You don’t even need to change your software or hardware to get ray tracing on a 1080p screen. The PS5 and Xbox Series X | S will automatically detect what kind of TV you’re using and scale the graphics accordingly.

If you’ve ever wanted to build a gaming PC but are not sure how much it will cost you, please read my detailed guide on the topic.

Ray tracing isn’t the only buzzword with graphics these days. HDR is another phrase you hear thrown around by games companies, so let’s look at how that interacts with ray tracing.

Does Ray Tracing Require HDR?

You do not need HDR to run ray tracing. While ray tracing deals with how games render light, HDR deals with color and metadata. HDR will enhance the visuals in your game separately from ray tracing. They are mutually exclusive to one another. 

HDR has very little to do with ray tracing. It’s another graphics technology that hardware developers discuss when discussing the performance that any GPU can deliver. As long as your monitor or TV and game can support ray tracing, you don’t need anything else to run it.

HDR stands for high-dynamic range. It’s a series of techniques used to generate greater luminosity on screens, which allows for more accurate color imaging than would be possible with traditional graphic design methods. Ray tracing, on the other hand, is how a game deals with lights and shadows.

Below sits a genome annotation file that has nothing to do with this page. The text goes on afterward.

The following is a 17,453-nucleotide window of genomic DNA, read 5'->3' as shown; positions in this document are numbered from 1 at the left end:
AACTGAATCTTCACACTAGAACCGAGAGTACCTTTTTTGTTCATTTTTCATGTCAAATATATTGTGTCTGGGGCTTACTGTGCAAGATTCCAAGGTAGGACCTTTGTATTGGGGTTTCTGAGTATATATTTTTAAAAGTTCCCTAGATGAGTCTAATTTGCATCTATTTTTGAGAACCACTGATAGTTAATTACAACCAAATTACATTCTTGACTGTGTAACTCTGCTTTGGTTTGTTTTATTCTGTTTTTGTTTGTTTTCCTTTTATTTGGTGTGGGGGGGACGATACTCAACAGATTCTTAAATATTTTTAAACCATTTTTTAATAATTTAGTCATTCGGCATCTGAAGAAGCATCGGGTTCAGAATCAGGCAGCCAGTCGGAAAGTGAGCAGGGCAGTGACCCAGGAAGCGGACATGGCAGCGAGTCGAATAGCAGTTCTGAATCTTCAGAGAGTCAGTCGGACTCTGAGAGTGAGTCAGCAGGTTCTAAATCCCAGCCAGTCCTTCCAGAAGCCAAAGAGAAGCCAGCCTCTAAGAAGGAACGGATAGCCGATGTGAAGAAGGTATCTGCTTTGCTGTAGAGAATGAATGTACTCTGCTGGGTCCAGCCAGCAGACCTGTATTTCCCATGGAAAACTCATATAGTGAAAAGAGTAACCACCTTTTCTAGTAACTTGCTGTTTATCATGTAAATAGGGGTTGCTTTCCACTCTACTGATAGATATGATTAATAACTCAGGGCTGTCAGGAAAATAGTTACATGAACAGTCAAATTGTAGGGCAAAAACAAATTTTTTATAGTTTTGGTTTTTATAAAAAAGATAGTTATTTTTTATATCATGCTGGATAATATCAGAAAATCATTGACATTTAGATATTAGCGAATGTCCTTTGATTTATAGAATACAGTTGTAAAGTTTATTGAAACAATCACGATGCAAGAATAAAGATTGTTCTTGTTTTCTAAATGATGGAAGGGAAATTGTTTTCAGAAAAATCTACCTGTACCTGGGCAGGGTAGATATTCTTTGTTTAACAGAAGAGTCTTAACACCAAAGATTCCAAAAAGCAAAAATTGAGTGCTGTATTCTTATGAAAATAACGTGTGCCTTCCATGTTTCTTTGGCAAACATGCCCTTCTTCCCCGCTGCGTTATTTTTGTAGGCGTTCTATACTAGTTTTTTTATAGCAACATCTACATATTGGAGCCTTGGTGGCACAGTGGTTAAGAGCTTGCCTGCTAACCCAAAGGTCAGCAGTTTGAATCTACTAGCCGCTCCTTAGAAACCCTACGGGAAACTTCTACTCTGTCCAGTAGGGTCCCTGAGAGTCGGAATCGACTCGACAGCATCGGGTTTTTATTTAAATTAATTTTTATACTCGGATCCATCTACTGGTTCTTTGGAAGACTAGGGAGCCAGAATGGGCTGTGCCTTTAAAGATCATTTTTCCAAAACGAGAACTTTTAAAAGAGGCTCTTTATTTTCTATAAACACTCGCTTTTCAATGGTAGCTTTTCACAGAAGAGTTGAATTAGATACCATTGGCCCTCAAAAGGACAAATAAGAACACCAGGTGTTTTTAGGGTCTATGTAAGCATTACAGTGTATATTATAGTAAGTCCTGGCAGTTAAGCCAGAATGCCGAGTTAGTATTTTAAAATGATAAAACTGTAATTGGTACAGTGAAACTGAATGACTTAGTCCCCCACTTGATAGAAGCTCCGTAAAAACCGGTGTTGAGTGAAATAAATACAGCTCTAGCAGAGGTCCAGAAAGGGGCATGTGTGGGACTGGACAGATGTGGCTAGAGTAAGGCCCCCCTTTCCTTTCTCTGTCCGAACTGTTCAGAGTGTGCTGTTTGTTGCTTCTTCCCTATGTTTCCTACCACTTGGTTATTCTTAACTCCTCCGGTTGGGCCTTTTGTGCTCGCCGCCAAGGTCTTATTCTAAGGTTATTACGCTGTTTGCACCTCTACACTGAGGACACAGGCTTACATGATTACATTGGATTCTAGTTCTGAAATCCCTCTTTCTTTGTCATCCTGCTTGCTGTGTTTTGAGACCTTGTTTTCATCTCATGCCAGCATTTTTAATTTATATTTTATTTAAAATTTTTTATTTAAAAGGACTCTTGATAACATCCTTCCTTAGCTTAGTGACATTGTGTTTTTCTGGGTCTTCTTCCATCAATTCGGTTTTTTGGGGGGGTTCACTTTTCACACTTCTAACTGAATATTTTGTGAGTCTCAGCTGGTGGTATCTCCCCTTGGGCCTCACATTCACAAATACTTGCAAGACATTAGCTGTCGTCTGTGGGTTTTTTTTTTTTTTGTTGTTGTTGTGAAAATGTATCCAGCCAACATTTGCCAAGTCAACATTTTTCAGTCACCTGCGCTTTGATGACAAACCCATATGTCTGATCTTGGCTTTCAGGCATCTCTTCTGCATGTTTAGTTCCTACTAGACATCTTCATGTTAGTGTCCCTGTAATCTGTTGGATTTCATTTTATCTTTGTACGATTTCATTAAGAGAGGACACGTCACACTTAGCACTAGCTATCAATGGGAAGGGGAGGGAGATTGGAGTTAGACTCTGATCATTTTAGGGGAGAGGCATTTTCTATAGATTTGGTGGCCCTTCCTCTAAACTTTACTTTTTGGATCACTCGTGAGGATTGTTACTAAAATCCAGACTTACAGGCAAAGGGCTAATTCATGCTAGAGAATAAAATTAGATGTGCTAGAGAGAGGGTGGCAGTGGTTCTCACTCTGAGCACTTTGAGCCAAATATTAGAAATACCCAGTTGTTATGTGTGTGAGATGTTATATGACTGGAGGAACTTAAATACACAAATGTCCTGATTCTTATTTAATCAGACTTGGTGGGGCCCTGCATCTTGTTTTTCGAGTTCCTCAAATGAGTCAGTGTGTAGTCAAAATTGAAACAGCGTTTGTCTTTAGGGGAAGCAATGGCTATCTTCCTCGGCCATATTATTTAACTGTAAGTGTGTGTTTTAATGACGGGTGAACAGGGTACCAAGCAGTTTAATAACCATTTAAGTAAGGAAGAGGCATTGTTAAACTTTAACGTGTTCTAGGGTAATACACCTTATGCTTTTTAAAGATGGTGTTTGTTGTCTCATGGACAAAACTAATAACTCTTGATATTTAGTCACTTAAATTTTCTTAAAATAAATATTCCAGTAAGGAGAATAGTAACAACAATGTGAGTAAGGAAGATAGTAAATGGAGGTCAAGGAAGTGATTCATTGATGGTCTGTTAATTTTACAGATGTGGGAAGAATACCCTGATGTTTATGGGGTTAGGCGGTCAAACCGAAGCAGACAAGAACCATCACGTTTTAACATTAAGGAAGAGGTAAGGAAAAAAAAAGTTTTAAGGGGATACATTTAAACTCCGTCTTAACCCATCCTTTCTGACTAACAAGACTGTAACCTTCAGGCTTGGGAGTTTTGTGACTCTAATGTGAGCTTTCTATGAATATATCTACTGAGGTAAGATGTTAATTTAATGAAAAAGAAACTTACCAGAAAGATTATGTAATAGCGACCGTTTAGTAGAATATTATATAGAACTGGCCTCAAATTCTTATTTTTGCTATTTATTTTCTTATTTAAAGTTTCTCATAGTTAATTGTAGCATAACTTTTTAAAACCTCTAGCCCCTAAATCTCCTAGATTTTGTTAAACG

HDR isn’t as performance-heavy as ray tracing is. It’s a less hardware-intensive method of delivering improved game graphics, but it will not change a game’s rendering of light the exact way ray tracing does.

Ray tracing renders light beams realistically, allowing for greater accuracy in shadows and reflections that you see in-game. It is used exclusively in 3D modeling, while HDR is usable in photography, film, and game creation.

Not all screens support both HDR and ray tracing. Typically, you’re going to need to choose between the two when you decide to upgrade your gaming setup.

Ray tracing will deliver more stunning visuals in games that generate a lot of light, primarily modern RPGs and AAA titles. At the same time, HDR will give you better all-around graphics due to the increased luminosity it provides.

However, ray tracing can be incredibly performance-heavy than you read more about in my article. If you’re using a gaming PC, your rig might struggle to keep up if you don’t have a high-end CPU. HDR, on the other hand, has little to no effect on gameplay performance.

Both of these upgrades are expensive, so your choice between them should largely depend on what you look for in your graphics. Ray tracing will give you more “wow” moments in games with realistic graphics, while HDR will improve your visuals regardless of genre.

That’s all we’ve got for you when it comes to ray tracing and TVs. As technology evolves and becomes more accessible, we’ll begin to see more and more instances of native ray tracing support. So if you’re not keen on an upgrade now, you’ll likely see more budget-friendly options flood the market in the next few years.